I have this in production for several months with no issues, so the
concept certainly works.
Carl
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Aymeric Augustin
2013-02-18 12:41:24 UTC
Permalink
Post by Anssi Kääriäinen
I am not yet convinced that poolers implemented inside Django core are
necessary.
In case I wasn't clear enough — I agree that Django core shouldn't provide
connection pooling, because it'll be simplistic and hamper innovation outside
of Django.
Post by Anssi Kääriäinen
I also do believe that persistent database connections are a good
idea. I don't yet believe the implementation must be in Django core...
The goal of my proposal is to save the cost (in response time) of establishing
the database connection, in vanilla Django, without compromising reliability.
I'm trying to help people who aren't even aware of the problem :)

The implementation is quite straightforward:
https://github.com/django/django/pull/733

Everything is controlled by a per-connection max-age setting. It can be set
to a low value on rarely used connections, so they get closed quickly, and
are re-opened only when necessary.

Why would this not belong in Django core -- besides historical reasons?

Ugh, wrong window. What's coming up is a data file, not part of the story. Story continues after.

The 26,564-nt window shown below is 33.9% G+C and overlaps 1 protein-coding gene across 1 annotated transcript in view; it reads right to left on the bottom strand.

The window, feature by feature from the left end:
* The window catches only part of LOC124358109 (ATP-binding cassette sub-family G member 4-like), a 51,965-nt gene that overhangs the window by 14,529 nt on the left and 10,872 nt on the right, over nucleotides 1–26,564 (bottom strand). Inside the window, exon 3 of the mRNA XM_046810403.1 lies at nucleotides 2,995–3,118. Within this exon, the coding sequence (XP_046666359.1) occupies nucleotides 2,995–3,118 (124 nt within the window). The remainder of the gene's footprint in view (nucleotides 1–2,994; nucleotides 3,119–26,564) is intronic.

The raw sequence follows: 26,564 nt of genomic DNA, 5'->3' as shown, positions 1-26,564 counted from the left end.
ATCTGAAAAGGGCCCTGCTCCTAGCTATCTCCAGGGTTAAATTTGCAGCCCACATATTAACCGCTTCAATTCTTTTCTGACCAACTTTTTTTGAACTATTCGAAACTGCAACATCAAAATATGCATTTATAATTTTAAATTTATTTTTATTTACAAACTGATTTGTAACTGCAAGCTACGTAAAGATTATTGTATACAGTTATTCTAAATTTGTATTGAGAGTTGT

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Jacob Kaplan-Moss
2013-02-18 13:47:05 UTC
Permalink
On Mon, Feb 18, 2013 at 7:41 AM, Aymeric Augustin
Post by Aymeric Augustin
The goal of my proposal is to save the cost (in response time) of establishing
the database connection, in vanilla Django, without compromising reliability.
I'm trying to help people who aren't even aware of the problem :)
https://github.com/django/django/pull/733
Everything is controlled by a per-connection max-age setting. It can be set
to a low value on rarely used connections, so they get closed quickly, and
are re-opened only when necessary.
+1 from me.

The overhead of establishing a connection isn't a big deal when you
control your own hardware and can route traffic to the database over a
gigE backplane, but many of our users don't have that luxury. Routing
on AWS seems to be particularly crappy: most of my AWS-hosted sites
show a 75-100ms overhead just to establish a connection. That can be
as much as 90% of my response time! This fix represents a cheap and
easy performance improvement. Let's get it in.

Jacob
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Carl Meyer
2013-02-18 18:02:57 UTC
Permalink
Post by Jacob Kaplan-Moss
On Mon, Feb 18, 2013 at 7:41 AM, Aymeric Augustin
Post by Aymeric Augustin
The goal of my proposal is to save the cost (in response time) of establishing
the database connection, in vanilla Django, without compromising reliability.
I'm trying to help people who aren't even aware of the problem :)
https://github.com/django/django/pull/733
Everything is controlled by a per-connection max-age setting. It can be set
to a low value on rarely used connections, so they get closed quickly, and
are re-opened only when necessary.
+1 from me.
The overhead of establishing a connection isn't a big deal when you
control your own hardware and can route traffic to the database over a
gigE backplane, but many of our users don't have that luxury. Routing
on AWS seems to be particularly crappy: most of my AWS-hosted sites